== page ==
Pitching a syllabus on Hegelian Dialectics and Law

Charles Lincon
3 min readSep 29, 2023

Course Title: Hegelian Dialectics in Law: An Analysis of Legal Decisions using Charles Lincoln’s “The Dialectical Path of Law”

Course Description:
This semester-long course will explore the application of Hegelian dialectics in the field of law, using Charles Lincoln’s “The Dialectical Path of Law” as a foundational text. Students will learn to analyze legal decisions in various fields of law through the lens of Hegelian dialectics, understanding how seemingly contradictory legal concepts can be reconciled without losing their inherent properties. The course will focus on international tax law and corporate law, illustrating how these seemingly distinct areas share common dialectical elements.

Instructor: Charles Lincoln

Course Objectives:
1. To introduce students to the concept of Hegelian dialectics and its application in legal analysis.
2. To develop critical thinking and analytical skills in the context of legal decision-making.
3. To explore the connection between seemingly opposing legal concepts and their synthesis.
4. To analyze specific cases and legal precedents through the dialectical lens.
5. To encourage students to think creatively and philosophically about the nature of law and its evolution.

Required Text:
- Charles Lincoln, “The Dialectical Path of Law”

Course Outline:

**Week 1–2: Introduction to Hegelian Dialectics and Legal Philosophy**
- Lecture 1: Introduction to the Course and Syllabus
- Lecture 2: Overview of Hegelian Dialectics
- Reading: Introduction and Chapter 1 of Lincoln’s book
- Discussion: Discuss key concepts in Hegelian dialectics

**Week 3–4: Anthropological Structuralism and Law**
- Lecture 3: Exploring Anthropological Structuralism
- Reading: Chapter 1 of Lincoln’s book
- Discussion: Analyze the application of Hegelian dialectics to anthropological structuralism in law

**Week 5–6: Memes of Theories and Government Archetypes**
- Lecture 4: Memes of Legal Theories
- Lecture 5: Government Archetypes in a Post-Modern World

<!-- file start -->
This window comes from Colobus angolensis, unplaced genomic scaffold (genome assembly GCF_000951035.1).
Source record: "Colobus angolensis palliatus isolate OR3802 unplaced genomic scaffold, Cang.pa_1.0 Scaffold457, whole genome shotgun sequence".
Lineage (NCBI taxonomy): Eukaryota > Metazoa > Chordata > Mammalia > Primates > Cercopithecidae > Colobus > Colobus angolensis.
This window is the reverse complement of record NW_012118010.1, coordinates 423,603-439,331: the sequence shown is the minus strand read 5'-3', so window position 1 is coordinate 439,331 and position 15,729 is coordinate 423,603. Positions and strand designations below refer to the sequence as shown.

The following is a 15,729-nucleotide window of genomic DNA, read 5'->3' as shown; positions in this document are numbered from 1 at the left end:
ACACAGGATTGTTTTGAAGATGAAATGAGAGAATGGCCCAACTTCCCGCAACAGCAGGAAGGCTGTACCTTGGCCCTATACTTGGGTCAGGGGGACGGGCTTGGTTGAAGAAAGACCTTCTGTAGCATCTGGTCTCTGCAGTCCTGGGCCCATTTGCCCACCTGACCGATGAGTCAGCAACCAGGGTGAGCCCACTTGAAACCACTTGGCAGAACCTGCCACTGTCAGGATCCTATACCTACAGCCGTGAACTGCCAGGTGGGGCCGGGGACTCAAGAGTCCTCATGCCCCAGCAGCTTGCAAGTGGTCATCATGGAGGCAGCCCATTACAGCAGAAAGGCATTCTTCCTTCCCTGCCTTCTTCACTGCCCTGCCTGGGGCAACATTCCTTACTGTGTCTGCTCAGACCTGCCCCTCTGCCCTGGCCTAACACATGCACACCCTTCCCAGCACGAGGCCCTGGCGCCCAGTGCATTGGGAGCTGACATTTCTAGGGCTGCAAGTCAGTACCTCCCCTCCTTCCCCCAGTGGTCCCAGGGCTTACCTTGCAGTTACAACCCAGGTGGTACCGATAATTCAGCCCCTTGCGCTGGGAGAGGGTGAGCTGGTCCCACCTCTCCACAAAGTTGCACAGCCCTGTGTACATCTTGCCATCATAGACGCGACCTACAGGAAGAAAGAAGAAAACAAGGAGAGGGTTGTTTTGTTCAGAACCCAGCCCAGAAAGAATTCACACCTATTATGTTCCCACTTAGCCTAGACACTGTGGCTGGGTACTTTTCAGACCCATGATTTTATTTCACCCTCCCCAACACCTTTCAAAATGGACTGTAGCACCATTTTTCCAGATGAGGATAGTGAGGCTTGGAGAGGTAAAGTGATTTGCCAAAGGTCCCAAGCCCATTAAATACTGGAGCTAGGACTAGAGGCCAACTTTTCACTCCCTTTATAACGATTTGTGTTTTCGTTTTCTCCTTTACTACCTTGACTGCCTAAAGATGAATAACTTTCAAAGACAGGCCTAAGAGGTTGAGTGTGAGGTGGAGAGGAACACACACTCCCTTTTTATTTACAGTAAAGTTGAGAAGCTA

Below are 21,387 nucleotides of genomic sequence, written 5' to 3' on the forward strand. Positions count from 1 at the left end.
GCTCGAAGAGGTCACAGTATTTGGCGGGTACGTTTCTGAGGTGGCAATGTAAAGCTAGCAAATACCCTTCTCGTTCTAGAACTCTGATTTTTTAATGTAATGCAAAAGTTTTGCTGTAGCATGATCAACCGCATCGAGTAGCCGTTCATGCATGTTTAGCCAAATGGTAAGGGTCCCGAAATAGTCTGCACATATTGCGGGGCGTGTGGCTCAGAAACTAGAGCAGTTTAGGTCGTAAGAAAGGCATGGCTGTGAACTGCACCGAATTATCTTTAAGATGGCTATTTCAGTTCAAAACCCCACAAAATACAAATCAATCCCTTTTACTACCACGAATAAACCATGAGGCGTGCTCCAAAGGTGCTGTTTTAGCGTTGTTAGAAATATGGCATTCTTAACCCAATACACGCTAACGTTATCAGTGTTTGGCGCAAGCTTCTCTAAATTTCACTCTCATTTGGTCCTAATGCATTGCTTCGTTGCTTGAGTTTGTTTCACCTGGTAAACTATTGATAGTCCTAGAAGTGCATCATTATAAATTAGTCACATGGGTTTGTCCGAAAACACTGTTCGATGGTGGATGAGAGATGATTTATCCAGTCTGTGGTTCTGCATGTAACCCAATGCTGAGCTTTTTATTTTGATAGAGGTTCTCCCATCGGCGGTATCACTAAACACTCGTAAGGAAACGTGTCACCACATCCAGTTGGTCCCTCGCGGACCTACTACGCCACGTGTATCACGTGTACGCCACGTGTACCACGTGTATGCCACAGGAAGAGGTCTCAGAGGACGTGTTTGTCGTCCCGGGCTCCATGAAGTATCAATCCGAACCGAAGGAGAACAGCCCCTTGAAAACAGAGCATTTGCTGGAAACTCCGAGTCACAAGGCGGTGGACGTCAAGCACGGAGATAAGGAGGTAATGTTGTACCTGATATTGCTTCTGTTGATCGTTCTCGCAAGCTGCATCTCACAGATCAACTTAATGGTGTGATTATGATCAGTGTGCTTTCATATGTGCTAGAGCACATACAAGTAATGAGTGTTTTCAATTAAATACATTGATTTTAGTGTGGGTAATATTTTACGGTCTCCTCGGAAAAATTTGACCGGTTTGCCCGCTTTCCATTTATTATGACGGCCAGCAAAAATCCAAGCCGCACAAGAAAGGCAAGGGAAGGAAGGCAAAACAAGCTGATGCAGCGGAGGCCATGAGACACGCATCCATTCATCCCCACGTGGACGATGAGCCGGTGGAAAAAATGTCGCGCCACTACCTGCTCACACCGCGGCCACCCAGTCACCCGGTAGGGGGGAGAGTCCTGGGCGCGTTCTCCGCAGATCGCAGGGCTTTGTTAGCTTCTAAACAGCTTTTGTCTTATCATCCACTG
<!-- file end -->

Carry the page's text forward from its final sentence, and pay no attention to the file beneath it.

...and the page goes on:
- Reading: Chapters 2 and 3 of Lincoln’s book
- Discussion: Discuss theories and archetypes in law

**Week 7–8: Money, Debt, and Legal Analysis**
- Lecture 6: Understanding the Concept of Money
- Lecture 7: Debt and its Legal Implications
- Reading: Chapter 4 of Lincoln’s book
- Discussion: Analyze the dialectical approach to money and debt in legal analysis

**Week 9–10: International Tax Law**
- Lecture 8: Introduction to International Tax Law
- Lecture 9: OECD Approach vs. U.S. Approach
- Reading: Chapters 6, 7, and 8 of Lincoln’s book
- Discussion: Compare and contrast international tax law using Hegelian dialectics

**Week 11–12: Transfer Pricing and Risk Allocation**
- Lecture 10: Analyzing Transfer Pricing
- Lecture 11: U.S. Tax Court Precedents
- Reading: Chapters 9 and 10 of Lincoln’s book
- Discussion: Examine U.S. tax court decisions and OECD recommendations

**Week 13–14: Current Legal Precedents and Future Policy**
- Lecture 12: Comparative Analysis of U.S. Precedents and BEPS Action 9
- Lecture 13: Policy Questions for the Future
- Reading: Chapters 11, 12, and 13 of Lincoln’s book
- Discussion: Evaluate current legal precedents and future policy implications

**Week 15–16: The Philosophical Implications of Legal Dialectics**
- Lecture 14: Can the Legal System Be a Sanctuary?
- Lecture 15: The End of Philosophy and Linguistic Analysis of Law
- Reading: Chapter 14 and Conclusion of Lincoln’s book
- Discussion: Reflect on the philosophical dimensions of legal dialectics

**Week 17: Final Projects and Presentations**
- Students present their final projects applying Hegelian dialectics to a legal case of their choice.

**Week 18: Course Review and Evaluation**
- Course review
- Final assessments and evaluations

- Class participation and discussions: 20%
- Written assignments and reflections: 30%
- Midterm examination: 20%
- Final project and presentation: 30%

Note: This syllabus is a starting point and can be adjusted based on the specific needs and preferences of the instructor and students. It is important to encourage critical thinking and active engagement with the text throughout the course.



Charles Lincon

Renaissance literature, Shakespeare, Hegelian dialectics, Attic Greek, masters University of Amsterdam.